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It has been two humiliating days for Russia at the United Nations. On Thursday, a vote on a humanitarian draft resolution on Ukraine in the General Assembly sponsored by South Africa failed on a matter of procedure.
While not authored by Russia, Ukraine’s ambassador called the South African effort the “twin brother” of Russia’s failed text that only received the support of China at a vote Wednesday at the U.N. Security Council.
Thursday’s United Nations General Assembly votes were originally intended for a Ukraine-sponsored humanitarian resolution that, among other things, condemned Russia’s invasion and called for unhindered humanitarian assistance to those in need in Ukraine, including the protection of civilians and the respect of human rights.
The other draft resolution was sponsored by South Africa. While it too called for unfettered humanitarian access and an immediate ceasefire, it made no mention of Russia being an aggressor.
Ukraine’s resolution was co-sponsored by about sixty other countries, including the U.S., U.K. and France and overwhelmingly got the support of 140 members of the General Assembly. Only Russia, Syria, Belarus, Syria, and North Korea voted against it, with 38 countries abstaining.
While some observers seemed to be caught by surprise by South Africa’s decision to put up its text for a vote, it was only last week that South African President Cyril Ramaphosa told his country’s parliament that NATO should be blamed for provoking Russia’s invasion of Ukraine. He also refused to condemn Russia for its aggression.
On Wednesday, in a call with his South African counterpart, U.S. Secretary of State Antony Blinken “underscored the need for a unified response to Putin’s unprovoked war of choice and the impacts on energy and food security in Africa,” according to a State Department press release.
It was not clear if the two discussed South Africa’s resolution.
After the General Assembly cheered the passage of the Ukrainian resolution and prepared to vote on South Africa’s text, Ukraine’s United Nations Ambassador Sergiy Kyslytsva called for a point of order.
He said the rules of procedure had not been properly followed by South Africa and that a vote on whether to even have a vote on it should be considered. His point of order was accepted.
In his speech, Kyslytsva complained that South Africa had not even consulted with Ukraine on its text. Holding up the text, with similarities to the failed Russian Security Council draft underlined in red, he noted, “It is a text promoted unilaterally by one country prompted by another country that has not even cared to hide it.”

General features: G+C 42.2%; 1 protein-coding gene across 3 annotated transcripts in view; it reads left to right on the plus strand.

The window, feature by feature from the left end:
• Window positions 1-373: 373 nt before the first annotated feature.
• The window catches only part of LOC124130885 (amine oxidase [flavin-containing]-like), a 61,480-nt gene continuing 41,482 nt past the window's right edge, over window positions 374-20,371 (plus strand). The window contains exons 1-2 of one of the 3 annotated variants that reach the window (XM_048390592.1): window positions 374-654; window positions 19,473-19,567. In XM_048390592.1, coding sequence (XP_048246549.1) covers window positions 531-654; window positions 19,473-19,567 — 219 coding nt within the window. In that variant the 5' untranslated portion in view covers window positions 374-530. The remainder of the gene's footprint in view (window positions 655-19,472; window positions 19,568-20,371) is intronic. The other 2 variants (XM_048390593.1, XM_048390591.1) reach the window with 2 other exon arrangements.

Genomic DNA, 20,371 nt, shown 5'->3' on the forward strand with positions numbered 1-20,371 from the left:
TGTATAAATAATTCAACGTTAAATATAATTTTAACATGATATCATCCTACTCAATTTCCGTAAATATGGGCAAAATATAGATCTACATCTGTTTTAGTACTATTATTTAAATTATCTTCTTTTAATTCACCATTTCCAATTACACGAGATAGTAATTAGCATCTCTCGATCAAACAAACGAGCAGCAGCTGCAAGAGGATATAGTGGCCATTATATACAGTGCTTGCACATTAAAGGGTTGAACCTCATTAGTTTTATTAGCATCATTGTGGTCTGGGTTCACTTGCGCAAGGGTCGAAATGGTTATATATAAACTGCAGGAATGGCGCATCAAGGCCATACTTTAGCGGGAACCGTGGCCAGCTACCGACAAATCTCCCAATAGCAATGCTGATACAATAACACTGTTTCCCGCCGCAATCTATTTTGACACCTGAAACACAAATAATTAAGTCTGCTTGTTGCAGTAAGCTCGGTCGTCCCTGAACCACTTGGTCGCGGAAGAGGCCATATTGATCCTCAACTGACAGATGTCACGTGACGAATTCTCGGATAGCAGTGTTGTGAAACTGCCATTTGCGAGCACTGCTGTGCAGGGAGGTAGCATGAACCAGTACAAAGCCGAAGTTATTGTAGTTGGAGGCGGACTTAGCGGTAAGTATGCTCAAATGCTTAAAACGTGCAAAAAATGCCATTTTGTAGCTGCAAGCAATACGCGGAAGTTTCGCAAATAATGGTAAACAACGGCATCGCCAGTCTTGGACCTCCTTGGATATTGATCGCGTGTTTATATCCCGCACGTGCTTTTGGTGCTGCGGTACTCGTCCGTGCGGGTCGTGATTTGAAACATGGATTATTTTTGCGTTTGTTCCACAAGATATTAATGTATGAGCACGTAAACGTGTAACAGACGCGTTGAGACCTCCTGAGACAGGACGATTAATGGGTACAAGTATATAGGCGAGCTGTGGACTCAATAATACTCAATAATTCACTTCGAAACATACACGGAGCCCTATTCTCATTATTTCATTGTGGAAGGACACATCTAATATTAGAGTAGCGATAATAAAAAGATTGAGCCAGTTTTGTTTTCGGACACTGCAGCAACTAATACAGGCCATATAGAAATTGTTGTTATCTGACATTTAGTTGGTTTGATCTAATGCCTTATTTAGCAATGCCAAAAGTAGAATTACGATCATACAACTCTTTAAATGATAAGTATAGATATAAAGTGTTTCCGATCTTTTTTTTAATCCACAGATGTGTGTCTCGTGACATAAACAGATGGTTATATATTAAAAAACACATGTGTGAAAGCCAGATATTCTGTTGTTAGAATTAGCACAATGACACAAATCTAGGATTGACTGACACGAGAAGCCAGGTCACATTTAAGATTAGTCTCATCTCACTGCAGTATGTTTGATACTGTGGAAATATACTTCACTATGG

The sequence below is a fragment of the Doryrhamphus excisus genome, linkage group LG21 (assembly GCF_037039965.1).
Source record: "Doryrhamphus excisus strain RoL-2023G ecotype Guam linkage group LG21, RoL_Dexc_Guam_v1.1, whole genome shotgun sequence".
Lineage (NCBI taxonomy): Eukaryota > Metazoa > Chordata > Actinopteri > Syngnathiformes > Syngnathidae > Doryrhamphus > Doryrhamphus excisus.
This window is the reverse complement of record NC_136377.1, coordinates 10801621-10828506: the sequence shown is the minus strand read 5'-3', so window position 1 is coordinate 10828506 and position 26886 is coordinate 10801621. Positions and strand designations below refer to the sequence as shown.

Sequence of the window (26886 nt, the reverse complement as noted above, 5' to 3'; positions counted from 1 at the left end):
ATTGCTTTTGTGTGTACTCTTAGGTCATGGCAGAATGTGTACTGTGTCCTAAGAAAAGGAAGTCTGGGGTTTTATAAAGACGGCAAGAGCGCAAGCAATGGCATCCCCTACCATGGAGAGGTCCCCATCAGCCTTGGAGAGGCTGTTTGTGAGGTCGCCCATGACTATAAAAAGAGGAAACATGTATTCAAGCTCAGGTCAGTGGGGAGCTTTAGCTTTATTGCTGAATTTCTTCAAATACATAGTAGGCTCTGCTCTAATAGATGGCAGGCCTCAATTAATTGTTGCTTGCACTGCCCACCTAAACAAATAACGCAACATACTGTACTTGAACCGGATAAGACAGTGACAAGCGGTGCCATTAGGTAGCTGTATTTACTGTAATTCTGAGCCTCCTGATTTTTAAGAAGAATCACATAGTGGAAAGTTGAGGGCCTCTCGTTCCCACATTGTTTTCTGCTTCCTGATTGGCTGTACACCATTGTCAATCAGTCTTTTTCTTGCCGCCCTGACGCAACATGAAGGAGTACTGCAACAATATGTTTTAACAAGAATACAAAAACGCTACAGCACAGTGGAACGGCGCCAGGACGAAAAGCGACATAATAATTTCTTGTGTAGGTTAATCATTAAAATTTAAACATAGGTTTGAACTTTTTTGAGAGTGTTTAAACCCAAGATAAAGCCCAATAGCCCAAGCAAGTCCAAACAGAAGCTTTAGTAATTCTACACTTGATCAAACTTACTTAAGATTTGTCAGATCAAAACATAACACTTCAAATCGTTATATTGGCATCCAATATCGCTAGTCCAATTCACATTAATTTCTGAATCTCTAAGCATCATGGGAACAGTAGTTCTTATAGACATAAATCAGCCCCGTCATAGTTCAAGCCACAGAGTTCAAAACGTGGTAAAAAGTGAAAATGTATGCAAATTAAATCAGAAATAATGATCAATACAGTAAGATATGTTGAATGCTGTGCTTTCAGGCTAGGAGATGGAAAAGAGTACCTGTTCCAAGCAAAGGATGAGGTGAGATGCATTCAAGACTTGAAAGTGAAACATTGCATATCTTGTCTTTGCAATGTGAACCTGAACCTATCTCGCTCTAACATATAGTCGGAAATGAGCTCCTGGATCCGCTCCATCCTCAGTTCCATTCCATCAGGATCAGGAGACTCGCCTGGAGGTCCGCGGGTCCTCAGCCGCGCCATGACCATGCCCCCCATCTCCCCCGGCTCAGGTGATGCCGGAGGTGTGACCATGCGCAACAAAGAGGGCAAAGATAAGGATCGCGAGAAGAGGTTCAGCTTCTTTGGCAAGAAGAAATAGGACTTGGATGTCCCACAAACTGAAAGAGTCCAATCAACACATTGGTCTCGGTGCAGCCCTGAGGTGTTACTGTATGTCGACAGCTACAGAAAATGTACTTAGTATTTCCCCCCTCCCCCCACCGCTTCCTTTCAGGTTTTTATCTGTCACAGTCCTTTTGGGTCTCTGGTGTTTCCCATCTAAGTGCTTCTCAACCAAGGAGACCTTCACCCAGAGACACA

Kyslytsva called on members to vote together and not allow a vote on the South African draft.
“It’s a fresh paint on the molding rotten structure of the assembly where the paint isn’t actually paint, but the blood of Ukrainian children, women and defenders,” Kyslytsva said. “Let’s spare the assembly from this shame. Let’s prove that the assembly is still a solid structure, and we are the United Nations that have been wise enough to avert imminent disaster.”
A majority of the General Assembly heard his call and voted not to allow the South African draft to go forward.
Following the vote, United States U.N. Ambassador Linda Thomas-Greenfield was asked about the South African resolution.
“I can’t explain South Africa’s reasoning for presenting its own resolution,” Thomas-Greenfield told reporters. “You have to ask the South Africans why they thought it was necessary to submit a competing resolution.
“Together, a strong majority of U.N. member states made clear that Russia – Russia – bears sole responsibility for the grave humanitarian crisis and violence in Ukraine. Together, we called for the protection of all civilians fleeing the conflict and for steps to mitigate the increase in food insecurity caused by this senseless war. And together, we reaffirmed the U.N. charter.”
While the Security Council has failed in any actions against Russia, the United Nations General Assembly has overwhelmingly passed two resolutions in opposition to Russia’s invasion of Ukraine, something Thomas-Greenfield noted in her remarks to the media.
“Russia has tried and failed — in the U.N. Security Council and in partnership with others here in the General Assembly — to undermine Ukraine at every turn,” she said. “But this week, once again, the United States and other nations across the globe have stood together in solidarity with Ukraine to hold Russia accountable.”
Fox News’ Bradford Betz contributed to this report.